The class is called Bilingual Education, and although it is difficult and time-consuming, I am learning so much. Linguists can sometimes be snobs about who is and who isn't considered bilingual (please don't ask me how many languages I speak unless you have 20 minutes to hear the answer), so it was nice to discuss it in class and decide that anyone who can use more than one language appropriately in different contexts is a bilingual. Congratulations! It turns out that the idea of a perfect or balanced bilingual - someone who is exactly, equally competent in two languages - is a big fat myth, or at least a great rarity.
Anyway, my presentation was about rethinking bilingual acquisition in very young children. Back in the day, people used to think that bilingualism in children was detrimental to development and would result in all kinds of delays. Basically, the accepted school of thought was that the brain is only set up to handle one language at birth, and if you give it more input, it will be confused for a while before it figures out how to settle down.
Well, since the 1980s (though it took time to gain its place in accepted thought), they've figured out that actually, the infant brain does quite well with two languages, thank you very much. Check out some of these findings.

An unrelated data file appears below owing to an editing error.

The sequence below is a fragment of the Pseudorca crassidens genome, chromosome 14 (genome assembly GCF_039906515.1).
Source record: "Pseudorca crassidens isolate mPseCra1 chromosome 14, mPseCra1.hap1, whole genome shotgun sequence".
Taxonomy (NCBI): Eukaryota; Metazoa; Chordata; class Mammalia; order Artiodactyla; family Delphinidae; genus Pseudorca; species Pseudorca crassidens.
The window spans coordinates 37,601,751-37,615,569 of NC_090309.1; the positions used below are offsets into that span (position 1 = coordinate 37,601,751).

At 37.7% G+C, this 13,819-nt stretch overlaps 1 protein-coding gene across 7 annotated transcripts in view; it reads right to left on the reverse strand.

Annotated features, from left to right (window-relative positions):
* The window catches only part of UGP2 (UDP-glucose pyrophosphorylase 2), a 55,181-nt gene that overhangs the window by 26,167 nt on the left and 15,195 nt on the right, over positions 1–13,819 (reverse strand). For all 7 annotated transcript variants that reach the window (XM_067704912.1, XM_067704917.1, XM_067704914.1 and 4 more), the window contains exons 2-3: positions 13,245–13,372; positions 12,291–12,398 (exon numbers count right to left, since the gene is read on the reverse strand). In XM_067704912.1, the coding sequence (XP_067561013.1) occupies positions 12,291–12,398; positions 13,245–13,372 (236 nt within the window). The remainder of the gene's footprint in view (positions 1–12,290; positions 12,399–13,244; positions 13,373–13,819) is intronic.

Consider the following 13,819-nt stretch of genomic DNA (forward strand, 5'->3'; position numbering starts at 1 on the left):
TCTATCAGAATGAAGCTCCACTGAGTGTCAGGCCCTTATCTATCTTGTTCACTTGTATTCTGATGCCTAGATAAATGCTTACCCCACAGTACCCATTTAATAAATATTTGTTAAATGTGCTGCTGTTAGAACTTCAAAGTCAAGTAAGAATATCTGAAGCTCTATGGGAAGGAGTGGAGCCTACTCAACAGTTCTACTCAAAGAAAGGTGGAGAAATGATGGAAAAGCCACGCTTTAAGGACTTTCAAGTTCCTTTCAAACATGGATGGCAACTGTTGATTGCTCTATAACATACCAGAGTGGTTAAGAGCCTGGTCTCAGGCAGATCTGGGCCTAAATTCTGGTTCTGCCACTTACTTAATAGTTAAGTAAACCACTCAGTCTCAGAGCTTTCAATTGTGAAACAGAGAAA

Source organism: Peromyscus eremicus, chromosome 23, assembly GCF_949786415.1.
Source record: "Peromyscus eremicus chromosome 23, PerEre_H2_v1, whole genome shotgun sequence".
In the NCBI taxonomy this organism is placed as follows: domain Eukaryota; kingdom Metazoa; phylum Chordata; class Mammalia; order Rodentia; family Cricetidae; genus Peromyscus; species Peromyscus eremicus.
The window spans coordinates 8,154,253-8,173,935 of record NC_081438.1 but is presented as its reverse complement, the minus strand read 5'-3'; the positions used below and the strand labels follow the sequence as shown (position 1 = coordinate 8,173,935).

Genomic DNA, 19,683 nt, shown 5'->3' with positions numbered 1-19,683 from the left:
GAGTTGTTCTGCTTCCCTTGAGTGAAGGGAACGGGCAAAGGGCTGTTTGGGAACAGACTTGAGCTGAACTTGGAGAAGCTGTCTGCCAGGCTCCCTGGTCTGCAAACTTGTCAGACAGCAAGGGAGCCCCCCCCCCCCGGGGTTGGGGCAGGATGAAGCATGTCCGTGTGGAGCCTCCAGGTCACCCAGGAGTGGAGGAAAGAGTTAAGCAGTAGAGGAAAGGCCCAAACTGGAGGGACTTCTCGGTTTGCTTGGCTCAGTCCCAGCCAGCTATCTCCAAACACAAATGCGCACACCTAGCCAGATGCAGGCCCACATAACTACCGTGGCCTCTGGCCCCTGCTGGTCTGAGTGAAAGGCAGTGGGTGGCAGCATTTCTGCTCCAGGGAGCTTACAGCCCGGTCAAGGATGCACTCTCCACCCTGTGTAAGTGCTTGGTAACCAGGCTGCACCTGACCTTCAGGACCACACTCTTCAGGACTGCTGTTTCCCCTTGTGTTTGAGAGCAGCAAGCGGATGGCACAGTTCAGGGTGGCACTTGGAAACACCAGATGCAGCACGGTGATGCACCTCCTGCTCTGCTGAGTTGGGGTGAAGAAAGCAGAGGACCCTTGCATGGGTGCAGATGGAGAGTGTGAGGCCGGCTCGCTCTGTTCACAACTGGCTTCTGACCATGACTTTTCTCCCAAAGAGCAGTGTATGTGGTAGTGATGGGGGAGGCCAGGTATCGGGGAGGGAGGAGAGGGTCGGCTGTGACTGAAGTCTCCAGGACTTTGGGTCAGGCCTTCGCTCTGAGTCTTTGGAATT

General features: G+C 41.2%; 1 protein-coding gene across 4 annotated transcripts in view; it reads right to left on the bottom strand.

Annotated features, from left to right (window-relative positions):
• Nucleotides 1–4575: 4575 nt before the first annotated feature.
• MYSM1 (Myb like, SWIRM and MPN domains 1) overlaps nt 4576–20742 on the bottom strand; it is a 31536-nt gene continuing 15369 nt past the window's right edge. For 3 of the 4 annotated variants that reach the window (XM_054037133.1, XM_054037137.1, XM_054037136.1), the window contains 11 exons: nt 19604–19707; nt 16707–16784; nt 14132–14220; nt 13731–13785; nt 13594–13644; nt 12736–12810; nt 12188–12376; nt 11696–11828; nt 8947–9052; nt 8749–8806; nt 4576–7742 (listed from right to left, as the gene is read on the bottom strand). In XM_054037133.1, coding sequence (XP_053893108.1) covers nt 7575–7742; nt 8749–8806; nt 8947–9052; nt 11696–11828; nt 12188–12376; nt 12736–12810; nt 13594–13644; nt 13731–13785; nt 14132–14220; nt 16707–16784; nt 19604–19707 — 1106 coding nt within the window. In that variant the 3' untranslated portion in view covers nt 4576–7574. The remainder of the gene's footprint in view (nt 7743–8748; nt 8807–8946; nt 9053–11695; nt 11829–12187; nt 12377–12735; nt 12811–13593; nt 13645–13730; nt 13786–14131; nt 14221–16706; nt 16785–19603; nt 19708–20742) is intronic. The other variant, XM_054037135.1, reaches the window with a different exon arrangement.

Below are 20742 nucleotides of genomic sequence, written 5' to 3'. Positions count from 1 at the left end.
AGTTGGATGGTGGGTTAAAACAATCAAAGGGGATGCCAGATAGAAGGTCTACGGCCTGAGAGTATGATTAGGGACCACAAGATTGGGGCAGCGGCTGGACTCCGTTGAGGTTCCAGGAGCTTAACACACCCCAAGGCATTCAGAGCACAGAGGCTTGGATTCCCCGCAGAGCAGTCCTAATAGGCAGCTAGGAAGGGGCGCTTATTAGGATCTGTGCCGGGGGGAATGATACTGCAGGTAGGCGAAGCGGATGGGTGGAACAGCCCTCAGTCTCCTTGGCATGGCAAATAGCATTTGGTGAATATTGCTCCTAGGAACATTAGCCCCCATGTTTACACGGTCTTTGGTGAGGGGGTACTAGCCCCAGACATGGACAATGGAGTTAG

1. Babies can totally tell the difference between two separate languages, and they can remember those differences later on. And guess what? This holds true even while the babies are in utero. Pretty amazing. (And since you're going to ask, the research involved measuring changes in heart rate.)
2. Even as young as one or two years old, bilingual children can adjust their use of language depending on the context. For example, if they have a French-speaking dad and an English-speaking mom, they will generally speak more French to the dad and more English to the mom. Even more interesting (and telling) is the fact that this holds true even with strangers. If they are introduced to a (researcher posing as a) stranger who only speaks French, the kids will extend their use of French as much as possible when talking with that stranger. In other words, they know there are two languages and they know when to use them appropriately.
3. Bilingual kids may experience some delays in acquiring their two languages, but they also may pick up some aspects of language faster than monolinguals. It depends on the particular combination of languages. Also, even if there is some initial, temporary delay in bilinguals, they still show greater linguistic capacity overall in mixing and discriminating between their languages in the right contexts.
Neat, huh! Now let's all go teach our children a second language, mmmkay?
(All of these findings are reported in Fred Genesee's article, "Rethinking Bilingual Acquisition," published in Multilingual Matters 123: Bilingualism: Beyond Basic Principles in 2003.)